America's Cup teams sign agreement for Cup to be raced in new boats every two years - but Emirates Team New Zealand refuses to join up

An agreement has been signed by five of the six America’s Cup teams in one of the biggest changes to the Cup format in its 166-year history. This sets out a new lower-budget America’s Cup Class to sail in both the America’s Cup World Series and the next two Cups.

It will also change the America’s Cup so that it is raced for every two years. The 36th America’s Cup will take place in mid-2019 and the 37th in mid-2021.

The announcement was made today in London, led by Martin Whitmarsh, CEO of Land Rover BAR, who joined the team from a career with F1 team McLaren. He has acted as the chief negotiator between his and the other teams: Cup holders Oracle Team USA, together with Artemis Racing, Groupama Team France and SoftBank Team Japan.

“This agreement provides stability, it gives people an opportunity to plan longer term,” said Whitmarsh. “It will establish a modern sporting technology design challenge within which there will be a much lower entry price. That will in turn encourage more teams to be involved. Ultimately we will reach larger audiences and help inspire more people to go sailing.”

Emirates Team New Zealand was conspicuously absent from today’s press conference. They have not signed up to the framework agreement. The New Zealand team responded to today’s announcement in a Twitter statement, commenting: “Emirates Team NZ believe the future America’s Cup format is to be decided by the Defender and Challenger of Record as it has historically been.”

“They are not here, but they have been informed and kept aware of all developments throughout the agreement and we remain optimistic they will come on board in future,” Whitmarsh said.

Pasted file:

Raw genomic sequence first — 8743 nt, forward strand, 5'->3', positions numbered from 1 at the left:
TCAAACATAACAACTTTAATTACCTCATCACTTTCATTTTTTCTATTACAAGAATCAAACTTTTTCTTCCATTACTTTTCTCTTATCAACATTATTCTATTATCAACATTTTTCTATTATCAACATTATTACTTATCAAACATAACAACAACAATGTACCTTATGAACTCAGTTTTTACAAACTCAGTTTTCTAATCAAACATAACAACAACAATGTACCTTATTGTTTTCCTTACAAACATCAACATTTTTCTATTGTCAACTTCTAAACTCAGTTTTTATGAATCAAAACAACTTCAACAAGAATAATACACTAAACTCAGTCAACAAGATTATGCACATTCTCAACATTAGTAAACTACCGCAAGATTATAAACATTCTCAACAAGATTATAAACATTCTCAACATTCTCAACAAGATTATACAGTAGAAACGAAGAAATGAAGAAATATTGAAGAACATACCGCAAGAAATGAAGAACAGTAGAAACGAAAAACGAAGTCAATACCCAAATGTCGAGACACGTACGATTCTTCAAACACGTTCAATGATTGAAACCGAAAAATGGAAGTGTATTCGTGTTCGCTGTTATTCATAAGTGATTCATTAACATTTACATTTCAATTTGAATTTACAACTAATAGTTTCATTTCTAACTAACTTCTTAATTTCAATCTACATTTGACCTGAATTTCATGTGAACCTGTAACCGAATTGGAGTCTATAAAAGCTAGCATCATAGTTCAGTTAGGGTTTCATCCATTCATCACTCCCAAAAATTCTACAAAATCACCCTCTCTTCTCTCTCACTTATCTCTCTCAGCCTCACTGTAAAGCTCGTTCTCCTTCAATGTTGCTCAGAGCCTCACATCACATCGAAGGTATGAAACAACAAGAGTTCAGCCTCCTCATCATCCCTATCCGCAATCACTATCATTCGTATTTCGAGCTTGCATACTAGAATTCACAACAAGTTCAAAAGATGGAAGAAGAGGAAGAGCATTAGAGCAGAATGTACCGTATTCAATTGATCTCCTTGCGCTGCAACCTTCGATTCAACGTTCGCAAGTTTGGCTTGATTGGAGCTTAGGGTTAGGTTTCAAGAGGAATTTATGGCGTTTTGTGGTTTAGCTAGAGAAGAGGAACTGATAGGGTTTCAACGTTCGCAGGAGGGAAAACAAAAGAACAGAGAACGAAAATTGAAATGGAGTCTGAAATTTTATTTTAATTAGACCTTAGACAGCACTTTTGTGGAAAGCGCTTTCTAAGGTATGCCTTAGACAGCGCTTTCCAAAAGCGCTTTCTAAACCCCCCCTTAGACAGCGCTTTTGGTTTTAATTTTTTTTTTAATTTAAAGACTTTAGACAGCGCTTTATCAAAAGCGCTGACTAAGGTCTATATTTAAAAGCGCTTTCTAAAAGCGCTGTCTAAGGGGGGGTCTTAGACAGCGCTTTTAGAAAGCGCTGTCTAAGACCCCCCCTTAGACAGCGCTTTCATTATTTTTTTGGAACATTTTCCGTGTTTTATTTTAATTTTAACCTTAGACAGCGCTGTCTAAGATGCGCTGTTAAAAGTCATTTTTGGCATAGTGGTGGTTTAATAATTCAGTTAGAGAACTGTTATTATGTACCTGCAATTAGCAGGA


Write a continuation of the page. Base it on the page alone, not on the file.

He added: “We have expressions of interest from a number of new America’s Cup teams, in large part because of this framework agreement, which allows them to plan participation in future campaigns which vastly increases the knowledge and security about the investment and the sporting environment that they will be competing in.”

The agreement between the five teams was hailed as “a collective vision”. It has been agreed that a new, lower-cost America’s Cup Class design, a foiling multihull, will be created to take part in short course, stadium races. This new class is already being sketched out, and will be a modified but more versatile design of today’s foilers able to race in winds of between 4 and 26 knots. This will replace the current AC45fs as the design raced in the America’s Cup World Series.

The World Series events will count more towards the eventual Cup regatta. Details of how were not announced.

“The ‘turbos’, the test boats, will be used as interim boats, but will be phased out halfway through the next cycle,” Whitmarsh explained. “Costs have been a major focus. We have set US$30-40 million as a target cost per cycle – compared to F1 that is a drop in the ocean.”

The fast-repeat cycle of the new format means that the teams for the 36th Cup will regroup and start again this autumn, providing continuity for teams and the management of the America’s Cup Event Authority which organises it.

The agreement is a breakthrough in that it removes a large part of the advantage which, historically, the defender possessed on winning the Cup. Up until now, the defender could set not just the venue, but the boats to be raced. From now on, the odds cannot unilaterally be skewed in the winner’s favour.

But the agreement does protect the winner’s commercial rights and ability to select a venue. “This agreement respects and upholds all aspects of the Deed of Gift. It has been very carefully created to still allow the wishes of the next Defender to be met,” said Martin Whitmarsh.

The F1 influence